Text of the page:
New Khalistani recruits have no ideological conviction: Punjab Police probe

Updated on May 05, 2022 01:15 AM IST
The probe into pro-Khalistan modules busted in Punjab recently has revealed that foreign-based terrorists and their local handlers are using money to lure the state’s youth
In the Rupnagar police post grenade attack case, those arrested from a village in Himachal Pradesh’s Una were having no criminal background and belonged to poor families. (HT File Photo)
In the Rupnagar police post grenade attack case, those arrested from a village in Himachal Pradesh’s Una were having no criminal background and belonged to poor families. (HT File Photo)
By, Chandigarh

The probe into pro-Khalistan modules busted in Punjab recently has revealed that foreign-based terrorists and their local handlers are using money to lure the state’s youth, who in fact lack ideological conviction.

According to an internal analysis of the intelligence wing of Punjab Police, made available by a highly placed source, most of those arrested in these cases belong to non-Sikh families with poor financial background. A senior official of the internal security wing, which deals with such cases, said the arrested youths were mostly unemployed and had been promised money or a future abroad.

The recent arrests and recoveries pertain to grenade attacks at an army camp in Pathankot and a similar attack on a CIA police station in SBS Nagar, both in last November, besides another grenade attack on a police post in Rupnagar on March 9, the eve of assembly election results in Punjab.

Among the six suspects identified by the SBS Nagar police in the Pathankot grenade blast — in which International Youth Sikh Federation (IYSF) chief Lakhbir Singh Rode, who is based in Pakistan, has been identified as the mastermind —four belong to very poor families.

Police officials who have quizzed these suspects claim that while one Gurwinder Singh, 30, of Kharal village in Gurdaspur was promised a job in Dubai and free travel from India, another Raman Kumar, 19, was a drug addict and was paid a meagre amount of 12,000 to join the module.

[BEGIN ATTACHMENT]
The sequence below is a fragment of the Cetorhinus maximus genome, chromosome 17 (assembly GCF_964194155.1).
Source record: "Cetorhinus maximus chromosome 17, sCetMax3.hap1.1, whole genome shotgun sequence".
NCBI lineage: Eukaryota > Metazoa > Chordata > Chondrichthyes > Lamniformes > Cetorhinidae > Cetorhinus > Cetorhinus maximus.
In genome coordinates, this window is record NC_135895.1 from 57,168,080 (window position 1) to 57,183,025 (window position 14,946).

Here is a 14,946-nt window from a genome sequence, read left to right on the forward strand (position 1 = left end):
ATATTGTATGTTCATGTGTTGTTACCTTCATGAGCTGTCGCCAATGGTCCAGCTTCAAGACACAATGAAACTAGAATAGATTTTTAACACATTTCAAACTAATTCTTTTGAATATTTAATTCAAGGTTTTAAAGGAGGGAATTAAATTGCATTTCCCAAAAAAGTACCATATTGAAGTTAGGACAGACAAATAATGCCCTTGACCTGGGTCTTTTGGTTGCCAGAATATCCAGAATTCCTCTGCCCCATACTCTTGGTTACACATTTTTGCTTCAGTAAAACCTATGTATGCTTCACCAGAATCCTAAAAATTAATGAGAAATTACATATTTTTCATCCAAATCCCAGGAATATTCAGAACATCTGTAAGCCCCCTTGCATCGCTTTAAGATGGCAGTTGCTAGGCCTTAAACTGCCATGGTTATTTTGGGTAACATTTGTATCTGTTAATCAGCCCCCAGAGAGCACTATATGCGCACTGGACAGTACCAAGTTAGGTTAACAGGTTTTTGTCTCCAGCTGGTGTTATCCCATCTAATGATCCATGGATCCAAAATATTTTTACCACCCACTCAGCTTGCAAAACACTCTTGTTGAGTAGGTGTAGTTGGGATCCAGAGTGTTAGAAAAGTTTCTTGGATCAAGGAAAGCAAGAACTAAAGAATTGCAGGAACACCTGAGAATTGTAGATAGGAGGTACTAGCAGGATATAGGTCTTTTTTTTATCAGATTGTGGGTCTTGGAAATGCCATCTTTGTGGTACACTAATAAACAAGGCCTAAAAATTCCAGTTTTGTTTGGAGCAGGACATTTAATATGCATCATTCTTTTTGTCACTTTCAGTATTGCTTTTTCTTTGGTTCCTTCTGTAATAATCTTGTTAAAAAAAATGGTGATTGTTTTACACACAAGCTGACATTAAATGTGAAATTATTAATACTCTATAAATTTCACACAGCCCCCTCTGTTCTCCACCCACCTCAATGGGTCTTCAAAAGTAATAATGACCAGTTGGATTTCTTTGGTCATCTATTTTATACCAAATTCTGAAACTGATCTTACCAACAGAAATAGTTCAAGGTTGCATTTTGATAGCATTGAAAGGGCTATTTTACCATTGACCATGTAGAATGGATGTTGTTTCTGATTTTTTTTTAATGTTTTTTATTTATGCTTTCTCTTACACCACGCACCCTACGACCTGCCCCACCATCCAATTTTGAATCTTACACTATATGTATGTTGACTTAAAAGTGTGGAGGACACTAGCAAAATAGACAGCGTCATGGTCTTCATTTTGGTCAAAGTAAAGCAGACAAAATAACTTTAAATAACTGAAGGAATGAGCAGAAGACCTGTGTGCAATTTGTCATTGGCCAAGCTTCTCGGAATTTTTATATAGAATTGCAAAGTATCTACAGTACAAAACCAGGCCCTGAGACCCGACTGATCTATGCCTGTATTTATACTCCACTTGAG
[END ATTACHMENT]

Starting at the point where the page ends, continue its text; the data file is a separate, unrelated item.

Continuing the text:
Similarly, in the CIA police station case, the module members were ordinary youths apart from one Kuldeep Kumar, alias Sunny, from Ludhiana who had motivated them to carry out the grenade attack in SBS Nagar on November 7 last year. Sunny lured the local youth having petty criminal record using personal links or distant friendships and would allocate money as per their role, found the police probe.

Sandeep Sharma, senior superintendent of police (SSP), SBS Nagar, said those who performed the task under the guidance of their masters are neither radical nor they know much about Khalistan. “Sunny lured them with money on behalf of Rinda. The money involved ranges from 15,000 to 1 lakh,” said the SSP.

In the Rupnagar police post case, those arrested from a village in Himachal Pradesh’s Una were having no criminal background and belonged to poor families. Aman, 28, who had hidden a tiffin bomb in a well that was recovered during the raid on April 22, is the cousin of another suspect from the Una village who had come in contact with Sunny during his stay in Ludhiana.

Aman had done bachelor of commerce from a local college and was promised 1 lakh besides migration abroad, the probe revealed. According to the FIR, Rinda has been identified as the main conspirator in this case too.

Senior police officials say that even in the terror module busted for a motorcycle blast in Fazilka’s Jalalabad in September last year, the youth, Praveen Kumar, who planted the bomb was having no radical inclination.

The new trend, Punjab Police senior officials say, is contrary to the earlier trend when those running such modules used to radicalise the youth with pro-Khalistan propoganda through social media and then motivate them to carry out terror activities.

“Now, it is being seen that the mastermind sitting abroad gives directions to his aide in Punjab, who then involves the local youth using peer pressure, drugs or money. It is a worrying trend that surely poses a bigger challenge to us,” said the internal security wing officer cited earlier.

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